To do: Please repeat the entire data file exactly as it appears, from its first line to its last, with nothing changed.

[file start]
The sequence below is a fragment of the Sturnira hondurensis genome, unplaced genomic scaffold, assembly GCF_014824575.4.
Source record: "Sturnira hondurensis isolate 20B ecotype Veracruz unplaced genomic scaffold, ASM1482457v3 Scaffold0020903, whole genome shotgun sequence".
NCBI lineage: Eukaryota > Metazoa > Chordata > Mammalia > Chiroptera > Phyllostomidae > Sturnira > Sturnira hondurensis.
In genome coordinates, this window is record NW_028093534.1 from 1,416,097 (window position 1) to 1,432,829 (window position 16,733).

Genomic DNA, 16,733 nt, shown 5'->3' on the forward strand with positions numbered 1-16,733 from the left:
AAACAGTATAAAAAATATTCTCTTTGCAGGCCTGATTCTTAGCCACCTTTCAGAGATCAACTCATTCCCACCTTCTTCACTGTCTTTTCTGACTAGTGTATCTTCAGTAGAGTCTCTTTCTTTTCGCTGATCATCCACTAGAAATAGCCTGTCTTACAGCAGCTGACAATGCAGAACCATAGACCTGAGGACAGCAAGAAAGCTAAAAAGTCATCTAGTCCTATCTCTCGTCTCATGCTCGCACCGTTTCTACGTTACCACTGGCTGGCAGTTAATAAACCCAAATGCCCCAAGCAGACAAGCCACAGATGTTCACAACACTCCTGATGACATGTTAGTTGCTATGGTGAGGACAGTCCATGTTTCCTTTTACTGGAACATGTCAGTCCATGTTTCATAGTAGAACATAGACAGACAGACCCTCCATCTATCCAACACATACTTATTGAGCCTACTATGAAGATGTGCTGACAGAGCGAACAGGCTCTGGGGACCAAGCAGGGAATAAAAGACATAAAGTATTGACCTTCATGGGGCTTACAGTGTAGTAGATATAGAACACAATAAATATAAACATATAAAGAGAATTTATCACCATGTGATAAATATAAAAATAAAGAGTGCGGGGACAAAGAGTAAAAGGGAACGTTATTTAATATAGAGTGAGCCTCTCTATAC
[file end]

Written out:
The sequence below is a fragment of the Sturnira hondurensis genome, unplaced genomic scaffold, assembly GCF_014824575.4.
Source record: "Sturnira hondurensis isolate 20B ecotype Veracruz unplaced genomic scaffold, ASM1482457v3 Scaffold0020903, whole genome shotgun sequence".
NCBI lineage: Eukaryota > Metazoa > Chordata > Mammalia > Chiroptera > Phyllostomidae > Sturnira > Sturnira hondurensis.
In genome coordinates, this window is record NW_028093534.1 from 1,416,097 (window position 1) to 1,432,829 (window position 16,733).

Genomic DNA, 16,733 nt, shown 5'->3' on the forward strand with positions numbered 1-16,733 from the left:
AAACAGTATAAAAAATATTCTCTTTGCAGGCCTGATTCTTAGCCACCTTTCAGAGATCAACTCATTCCCACCTTCTTCACTGTCTTTTCTGACTAGTGTATCTTCAGTAGAGTCTCTTTCTTTTCGCTGATCATCCACTAGAAATAGCCTGTCTTACAGCAGCTGACAATGCAGAACCATAGACCTGAGGACAGCAAGAAAGCTAAAAAGTCATCTAGTCCTATCTCTCGTCTCATGCTCGCACCGTTTCTACGTTACCACTGGCTGGCAGTTAATAAACCCAAATGCCCCAAGCAGACAAGCCACAGATGTTCACAACACTCCTGATGACATGTTAGTTGCTATGGTGAGGACAGTCCATGTTTCCTTTTACTGGAACATGTCAGTCCATGTTTCATAGTAGAACATAGACAGACAGACCCTCCATCTATCCAACACATACTTATTGAGCCTACTATGAAGATGTGCTGACAGAGCGAACAGGCTCTGGGGACCAAGCAGGGAATAAAAGACATAAAGTATTGACCTTCATGGGGCTTACAGTGTAGTAGATATAGAACACAATAAATATAAACATATAAAGAGAATTTATCACCATGTGATAAATATAAAAATAAAGAGTGCGGGGACAAAGAGTAAAAGGGAACGTTATTTAATATAGAGTGAGCCTCTCTATAC